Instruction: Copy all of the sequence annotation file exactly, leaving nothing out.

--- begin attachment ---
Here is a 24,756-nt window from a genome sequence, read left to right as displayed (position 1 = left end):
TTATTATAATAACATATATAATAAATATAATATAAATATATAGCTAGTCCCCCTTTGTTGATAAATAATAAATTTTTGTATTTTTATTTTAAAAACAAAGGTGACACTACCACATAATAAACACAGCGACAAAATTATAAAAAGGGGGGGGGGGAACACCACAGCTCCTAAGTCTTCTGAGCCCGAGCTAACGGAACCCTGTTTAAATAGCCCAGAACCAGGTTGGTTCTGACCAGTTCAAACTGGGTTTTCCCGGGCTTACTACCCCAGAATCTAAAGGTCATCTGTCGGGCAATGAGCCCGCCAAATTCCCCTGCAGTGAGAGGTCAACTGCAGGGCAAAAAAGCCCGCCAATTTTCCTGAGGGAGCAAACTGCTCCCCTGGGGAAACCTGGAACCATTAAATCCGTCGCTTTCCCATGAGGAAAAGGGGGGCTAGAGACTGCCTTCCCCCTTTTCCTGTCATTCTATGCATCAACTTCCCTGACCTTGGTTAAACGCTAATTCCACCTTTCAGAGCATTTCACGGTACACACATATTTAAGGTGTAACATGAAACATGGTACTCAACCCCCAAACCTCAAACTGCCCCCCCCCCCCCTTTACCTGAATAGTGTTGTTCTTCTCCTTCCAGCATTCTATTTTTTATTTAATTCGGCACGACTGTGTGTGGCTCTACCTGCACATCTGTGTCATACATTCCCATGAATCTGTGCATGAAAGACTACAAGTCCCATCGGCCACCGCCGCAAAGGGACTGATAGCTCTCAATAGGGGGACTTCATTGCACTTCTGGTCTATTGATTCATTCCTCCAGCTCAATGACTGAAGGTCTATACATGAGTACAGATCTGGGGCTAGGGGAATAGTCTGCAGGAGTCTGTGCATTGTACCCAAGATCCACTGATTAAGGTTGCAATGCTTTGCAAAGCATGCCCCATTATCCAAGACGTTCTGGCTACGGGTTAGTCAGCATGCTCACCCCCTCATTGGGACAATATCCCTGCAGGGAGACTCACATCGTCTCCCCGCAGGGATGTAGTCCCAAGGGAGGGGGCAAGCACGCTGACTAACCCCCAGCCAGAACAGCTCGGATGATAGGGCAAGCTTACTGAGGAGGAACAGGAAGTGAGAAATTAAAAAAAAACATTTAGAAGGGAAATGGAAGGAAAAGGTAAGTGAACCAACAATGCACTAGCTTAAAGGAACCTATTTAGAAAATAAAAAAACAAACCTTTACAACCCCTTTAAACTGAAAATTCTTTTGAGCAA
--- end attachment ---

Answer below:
Here is a 24,756-nt window from a genome sequence, read left to right as displayed (position 1 = left end):
TTATTATAATAACATATATAATAAATATAATATAAATATATAGCTAGTCCCCCTTTGTTGATAAATAATAAATTTTTGTATTTTTATTTTAAAAACAAAGGTGACACTACCACATAATAAACACAGCGACAAAATTATAAAAAGGGGGGGGGGGAACACCACAGCTCCTAAGTCTTCTGAGCCCGAGCTAACGGAACCCTGTTTAAATAGCCCAGAACCAGGTTGGTTCTGACCAGTTCAAACTGGGTTTTCCCGGGCTTACTACCCCAGAATCTAAAGGTCATCTGTCGGGCAATGAGCCCGCCAAATTCCCCTGCAGTGAGAGGTCAACTGCAGGGCAAAAAAGCCCGCCAATTTTCCTGAGGGAGCAAACTGCTCCCCTGGGGAAACCTGGAACCATTAAATCCGTCGCTTTCCCATGAGGAAAAGGGGGGCTAGAGACTGCCTTCCCCCTTTTCCTGTCATTCTATGCATCAACTTCCCTGACCTTGGTTAAACGCTAATTCCACCTTTCAGAGCATTTCACGGTACACACATATTTAAGGTGTAACATGAAACATGGTACTCAACCCCCAAACCTCAAACTGCCCCCCCCCCCCCTTTACCTGAATAGTGTTGTTCTTCTCCTTCCAGCATTCTATTTTTTATTTAATTCGGCACGACTGTGTGTGGCTCTACCTGCACATCTGTGTCATACATTCCCATGAATCTGTGCATGAAAGACTACAAGTCCCATCGGCCACCGCCGCAAAGGGACTGATAGCTCTCAATAGGGGGACTTCATTGCACTTCTGGTCTATTGATTCATTCCTCCAGCTCAATGACTGAAGGTCTATACATGAGTACAGATCTGGGGCTAGGGGAATAGTCTGCAGGAGTCTGTGCATTGTACCCAAGATCCACTGATTAAGGTTGCAATGCTTTGCAAAGCATGCCCCATTATCCAAGACGTTCTGGCTACGGGTTAGTCAGCATGCTCACCCCCTCATTGGGACAATATCCCTGCAGGGAGACTCACATCGTCTCCCCGCAGGGATGTAGTCCCAAGGGAGGGGGCAAGCACGCTGACTAACCCCCAGCCAGAACAGCTCGGATGATAGGGCAAGCTTACTGAGGAGGAACAGGAAGTGAGAAATTAAAAAAAAACATTTAGAAGGGAAATGGAAGGAAAAGGTAAGTGAACCAACAATGCACTAGCTTAAAGGAACCTATTTAGAAAATAAAAAAACAAACCTTTACAACCCCTTTAAACTGAAAATTCTTTTGAGCAA